My rating: 3 of 5 stars
J. L. Oakley is an excellent writer. She’s adept at constructing a world from the past and taking us there. This story of a privileged woman at the turn of the 20th century, determined to claim her autonomy, to be a modern woman and live on equal footing in a world still dominated by men, has many high points. The prose, for the most part, is engaging and smart. The story is populated with an interesting blend of characters, most of them well formed, that come from a variety of social classes. Oakley quickly wins us over with Caroline, the Timber Rose in question, and shortly thereafter with Alford, a chance acquaintance who soon becomes her suitor. The story moves very quickly at the beginning but I found myself increasingly distracted by editing errors, passages of sloppy writing, and the occasional sentence that simply didn’t make sense. Oakley needs an editor. And if she already has one, she needs to find a better one.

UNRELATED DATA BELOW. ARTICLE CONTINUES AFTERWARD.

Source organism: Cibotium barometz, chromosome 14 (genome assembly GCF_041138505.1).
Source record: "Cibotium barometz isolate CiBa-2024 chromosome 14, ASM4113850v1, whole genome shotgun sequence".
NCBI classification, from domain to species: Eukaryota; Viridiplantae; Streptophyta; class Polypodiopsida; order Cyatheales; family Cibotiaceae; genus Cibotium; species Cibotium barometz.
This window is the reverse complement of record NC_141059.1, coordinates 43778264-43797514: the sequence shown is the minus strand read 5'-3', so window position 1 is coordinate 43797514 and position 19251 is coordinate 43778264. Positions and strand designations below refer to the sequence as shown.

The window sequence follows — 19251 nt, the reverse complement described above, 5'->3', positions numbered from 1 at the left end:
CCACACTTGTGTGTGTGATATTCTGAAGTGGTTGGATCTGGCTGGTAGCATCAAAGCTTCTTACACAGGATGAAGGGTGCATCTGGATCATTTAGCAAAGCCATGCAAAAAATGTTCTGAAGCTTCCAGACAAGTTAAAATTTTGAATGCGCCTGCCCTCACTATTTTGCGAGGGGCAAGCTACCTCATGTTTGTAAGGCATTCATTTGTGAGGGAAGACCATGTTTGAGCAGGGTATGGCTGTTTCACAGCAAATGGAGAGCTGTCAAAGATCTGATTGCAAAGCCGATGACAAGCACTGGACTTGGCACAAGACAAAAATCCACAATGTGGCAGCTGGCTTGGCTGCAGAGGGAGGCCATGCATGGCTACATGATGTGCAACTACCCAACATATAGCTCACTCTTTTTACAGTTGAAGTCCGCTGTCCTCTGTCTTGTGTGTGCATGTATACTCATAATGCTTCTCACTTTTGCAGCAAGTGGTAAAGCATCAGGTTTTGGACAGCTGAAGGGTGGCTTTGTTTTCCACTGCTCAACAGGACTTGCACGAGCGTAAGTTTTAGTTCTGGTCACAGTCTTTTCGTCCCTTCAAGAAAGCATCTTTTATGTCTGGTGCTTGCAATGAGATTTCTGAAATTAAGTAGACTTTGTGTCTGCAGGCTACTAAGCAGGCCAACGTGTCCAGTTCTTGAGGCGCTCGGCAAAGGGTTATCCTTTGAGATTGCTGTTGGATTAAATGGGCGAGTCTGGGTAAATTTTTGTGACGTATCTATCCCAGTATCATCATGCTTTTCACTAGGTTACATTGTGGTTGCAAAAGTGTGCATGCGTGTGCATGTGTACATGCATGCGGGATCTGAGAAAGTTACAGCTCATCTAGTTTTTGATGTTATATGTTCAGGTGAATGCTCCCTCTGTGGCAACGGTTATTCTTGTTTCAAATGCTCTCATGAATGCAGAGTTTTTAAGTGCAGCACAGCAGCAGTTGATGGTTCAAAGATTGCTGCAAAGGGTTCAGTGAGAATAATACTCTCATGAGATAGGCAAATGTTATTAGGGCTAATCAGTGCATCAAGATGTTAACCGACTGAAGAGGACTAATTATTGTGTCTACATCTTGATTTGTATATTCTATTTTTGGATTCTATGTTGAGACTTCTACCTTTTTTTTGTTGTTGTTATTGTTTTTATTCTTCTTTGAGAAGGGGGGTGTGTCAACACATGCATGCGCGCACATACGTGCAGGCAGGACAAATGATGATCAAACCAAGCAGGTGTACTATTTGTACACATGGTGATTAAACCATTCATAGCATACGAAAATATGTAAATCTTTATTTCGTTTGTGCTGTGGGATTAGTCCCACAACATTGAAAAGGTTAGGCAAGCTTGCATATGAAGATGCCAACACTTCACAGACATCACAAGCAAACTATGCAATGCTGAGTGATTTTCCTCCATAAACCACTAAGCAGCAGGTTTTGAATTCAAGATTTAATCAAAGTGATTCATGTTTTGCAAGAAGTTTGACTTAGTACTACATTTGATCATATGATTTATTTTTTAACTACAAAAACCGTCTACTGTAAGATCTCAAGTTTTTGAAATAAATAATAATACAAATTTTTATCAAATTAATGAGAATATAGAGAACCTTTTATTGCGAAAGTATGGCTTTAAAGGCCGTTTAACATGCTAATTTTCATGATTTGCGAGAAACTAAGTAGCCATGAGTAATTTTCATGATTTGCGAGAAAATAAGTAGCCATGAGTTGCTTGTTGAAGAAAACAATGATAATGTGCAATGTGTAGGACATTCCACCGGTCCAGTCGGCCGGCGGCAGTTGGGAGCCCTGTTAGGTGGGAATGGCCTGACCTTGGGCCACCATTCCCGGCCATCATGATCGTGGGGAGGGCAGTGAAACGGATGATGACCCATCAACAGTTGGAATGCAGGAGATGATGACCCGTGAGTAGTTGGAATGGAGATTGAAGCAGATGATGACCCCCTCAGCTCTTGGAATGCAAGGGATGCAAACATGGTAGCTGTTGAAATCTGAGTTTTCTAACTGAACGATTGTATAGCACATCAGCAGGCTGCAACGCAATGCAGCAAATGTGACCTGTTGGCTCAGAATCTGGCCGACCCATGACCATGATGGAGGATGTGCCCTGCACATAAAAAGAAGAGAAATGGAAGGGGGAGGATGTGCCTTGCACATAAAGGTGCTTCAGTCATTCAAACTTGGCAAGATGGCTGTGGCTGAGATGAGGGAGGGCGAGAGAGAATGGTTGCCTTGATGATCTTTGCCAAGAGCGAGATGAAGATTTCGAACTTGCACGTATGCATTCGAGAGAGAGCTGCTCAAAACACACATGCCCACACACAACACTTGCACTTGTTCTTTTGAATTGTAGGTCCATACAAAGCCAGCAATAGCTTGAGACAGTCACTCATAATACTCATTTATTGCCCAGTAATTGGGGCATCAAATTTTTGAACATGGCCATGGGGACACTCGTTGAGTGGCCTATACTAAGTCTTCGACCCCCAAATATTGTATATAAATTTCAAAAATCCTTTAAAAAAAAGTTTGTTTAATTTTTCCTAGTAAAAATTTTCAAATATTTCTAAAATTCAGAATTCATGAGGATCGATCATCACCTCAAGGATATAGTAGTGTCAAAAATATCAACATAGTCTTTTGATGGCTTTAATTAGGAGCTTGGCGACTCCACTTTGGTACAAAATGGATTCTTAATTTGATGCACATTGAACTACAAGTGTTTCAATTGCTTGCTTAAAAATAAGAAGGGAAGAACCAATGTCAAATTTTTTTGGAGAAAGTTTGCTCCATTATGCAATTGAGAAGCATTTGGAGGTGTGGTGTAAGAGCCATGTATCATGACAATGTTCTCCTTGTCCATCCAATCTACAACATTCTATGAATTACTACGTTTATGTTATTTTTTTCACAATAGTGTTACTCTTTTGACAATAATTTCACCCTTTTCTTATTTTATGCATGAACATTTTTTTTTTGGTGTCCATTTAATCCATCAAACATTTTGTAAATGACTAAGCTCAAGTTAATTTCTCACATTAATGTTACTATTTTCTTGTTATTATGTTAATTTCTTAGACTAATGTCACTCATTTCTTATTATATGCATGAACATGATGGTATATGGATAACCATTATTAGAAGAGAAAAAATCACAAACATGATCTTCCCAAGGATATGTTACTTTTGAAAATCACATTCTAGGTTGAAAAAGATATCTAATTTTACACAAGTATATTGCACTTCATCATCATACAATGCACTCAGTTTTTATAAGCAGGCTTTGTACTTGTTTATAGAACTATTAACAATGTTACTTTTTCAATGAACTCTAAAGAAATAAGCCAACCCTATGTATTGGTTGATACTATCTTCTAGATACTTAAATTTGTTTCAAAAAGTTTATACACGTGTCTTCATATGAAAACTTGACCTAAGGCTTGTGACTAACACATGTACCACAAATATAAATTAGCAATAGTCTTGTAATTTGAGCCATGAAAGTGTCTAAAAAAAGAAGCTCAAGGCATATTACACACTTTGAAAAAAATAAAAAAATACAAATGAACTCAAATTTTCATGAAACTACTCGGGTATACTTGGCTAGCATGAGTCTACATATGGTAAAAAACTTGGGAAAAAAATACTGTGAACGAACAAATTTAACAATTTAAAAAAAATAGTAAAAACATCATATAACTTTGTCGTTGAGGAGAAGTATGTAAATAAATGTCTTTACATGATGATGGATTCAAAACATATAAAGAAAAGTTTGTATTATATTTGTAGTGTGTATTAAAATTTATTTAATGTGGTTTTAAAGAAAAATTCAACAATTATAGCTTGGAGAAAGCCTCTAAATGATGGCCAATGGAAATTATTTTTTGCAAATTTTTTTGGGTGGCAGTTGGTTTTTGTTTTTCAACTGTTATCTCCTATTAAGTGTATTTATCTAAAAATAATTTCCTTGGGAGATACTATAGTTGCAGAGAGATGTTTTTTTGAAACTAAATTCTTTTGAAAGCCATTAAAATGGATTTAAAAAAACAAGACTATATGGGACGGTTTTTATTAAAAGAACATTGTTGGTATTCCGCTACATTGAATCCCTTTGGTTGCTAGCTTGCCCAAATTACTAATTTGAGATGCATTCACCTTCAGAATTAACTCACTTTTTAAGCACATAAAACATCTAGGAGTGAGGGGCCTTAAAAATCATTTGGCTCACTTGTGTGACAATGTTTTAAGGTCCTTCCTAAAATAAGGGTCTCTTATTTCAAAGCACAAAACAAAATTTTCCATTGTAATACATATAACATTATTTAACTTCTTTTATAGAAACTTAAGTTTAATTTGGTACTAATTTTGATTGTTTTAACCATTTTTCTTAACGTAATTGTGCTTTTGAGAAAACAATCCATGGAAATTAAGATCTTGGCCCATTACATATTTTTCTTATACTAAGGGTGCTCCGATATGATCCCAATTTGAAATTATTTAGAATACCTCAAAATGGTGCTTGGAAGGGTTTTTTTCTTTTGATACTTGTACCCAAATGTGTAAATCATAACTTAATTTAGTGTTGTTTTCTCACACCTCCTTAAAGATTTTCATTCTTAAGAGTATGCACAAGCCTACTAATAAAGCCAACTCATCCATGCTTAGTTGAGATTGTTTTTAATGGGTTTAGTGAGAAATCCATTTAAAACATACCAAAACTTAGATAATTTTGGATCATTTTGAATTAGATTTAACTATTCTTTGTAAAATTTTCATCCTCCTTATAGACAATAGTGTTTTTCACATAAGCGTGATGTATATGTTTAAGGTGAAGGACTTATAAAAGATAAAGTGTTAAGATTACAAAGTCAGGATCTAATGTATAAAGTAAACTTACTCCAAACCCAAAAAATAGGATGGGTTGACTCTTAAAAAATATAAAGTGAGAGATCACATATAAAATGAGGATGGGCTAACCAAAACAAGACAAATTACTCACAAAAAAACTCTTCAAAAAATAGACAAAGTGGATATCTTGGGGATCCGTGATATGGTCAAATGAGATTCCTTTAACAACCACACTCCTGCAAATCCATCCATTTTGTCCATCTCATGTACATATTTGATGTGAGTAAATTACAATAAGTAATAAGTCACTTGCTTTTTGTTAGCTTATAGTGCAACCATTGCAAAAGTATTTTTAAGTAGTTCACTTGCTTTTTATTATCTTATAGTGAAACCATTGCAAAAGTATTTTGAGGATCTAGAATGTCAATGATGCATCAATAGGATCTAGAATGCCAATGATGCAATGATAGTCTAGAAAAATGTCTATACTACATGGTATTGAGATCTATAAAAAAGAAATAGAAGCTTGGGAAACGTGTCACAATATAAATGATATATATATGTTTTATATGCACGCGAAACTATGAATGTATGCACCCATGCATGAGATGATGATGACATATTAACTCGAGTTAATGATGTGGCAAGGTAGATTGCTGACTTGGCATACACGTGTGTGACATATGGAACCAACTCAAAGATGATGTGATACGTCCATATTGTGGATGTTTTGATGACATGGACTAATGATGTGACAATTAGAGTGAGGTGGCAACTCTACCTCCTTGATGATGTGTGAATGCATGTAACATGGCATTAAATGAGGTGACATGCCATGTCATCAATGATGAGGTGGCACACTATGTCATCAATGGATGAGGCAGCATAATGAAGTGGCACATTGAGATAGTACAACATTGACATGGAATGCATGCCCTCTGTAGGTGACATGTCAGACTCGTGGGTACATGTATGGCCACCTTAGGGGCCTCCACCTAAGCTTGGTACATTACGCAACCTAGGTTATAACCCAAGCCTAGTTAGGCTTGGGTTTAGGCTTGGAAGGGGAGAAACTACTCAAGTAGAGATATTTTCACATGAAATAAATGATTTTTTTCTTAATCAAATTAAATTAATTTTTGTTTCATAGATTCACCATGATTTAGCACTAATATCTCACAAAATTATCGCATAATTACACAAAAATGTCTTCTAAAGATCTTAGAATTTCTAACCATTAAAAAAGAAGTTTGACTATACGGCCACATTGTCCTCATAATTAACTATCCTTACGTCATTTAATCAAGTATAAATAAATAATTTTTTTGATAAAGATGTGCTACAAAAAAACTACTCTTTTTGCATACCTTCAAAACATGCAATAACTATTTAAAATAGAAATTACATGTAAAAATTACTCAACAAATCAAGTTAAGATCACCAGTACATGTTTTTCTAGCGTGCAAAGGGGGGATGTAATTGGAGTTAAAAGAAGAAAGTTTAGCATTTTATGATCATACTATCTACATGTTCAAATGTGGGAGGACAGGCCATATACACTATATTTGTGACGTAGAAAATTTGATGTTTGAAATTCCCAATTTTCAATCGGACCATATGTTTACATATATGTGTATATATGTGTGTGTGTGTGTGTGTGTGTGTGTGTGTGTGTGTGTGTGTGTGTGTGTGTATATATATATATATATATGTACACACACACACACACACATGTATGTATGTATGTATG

To explain, the book is a CreateSpace production so the author receives no editorial support from the publisher. It shows. Glaringly. In the story’s opening — a mountaineering scene — we’re bombarded with an avalanche of names and characteristics. It’s impossible to keep them all straight or know who it is we’re meant to follow. All that mixed in with the logistics of a climb gone wrong because one young man finds himself out of his depth on the climb. If I hadn’t been so determined to read the book, if Oakley’s prose hadn’t been so compelling, I would have quickly abandoned it. A good editor would have provided some good advice about the scene. All writers have problems in early drafts and a good editor fixes them.
As frustrating as the editing issues were at times, I still have to recommend this book. It’s a good story. Just realize you’ll have to make some concessions along the way. And I hope that Ms. Oakley finds a good editor for her next story. She’s too good a writer to have her reputation marred by work that is still a little rough around the edges.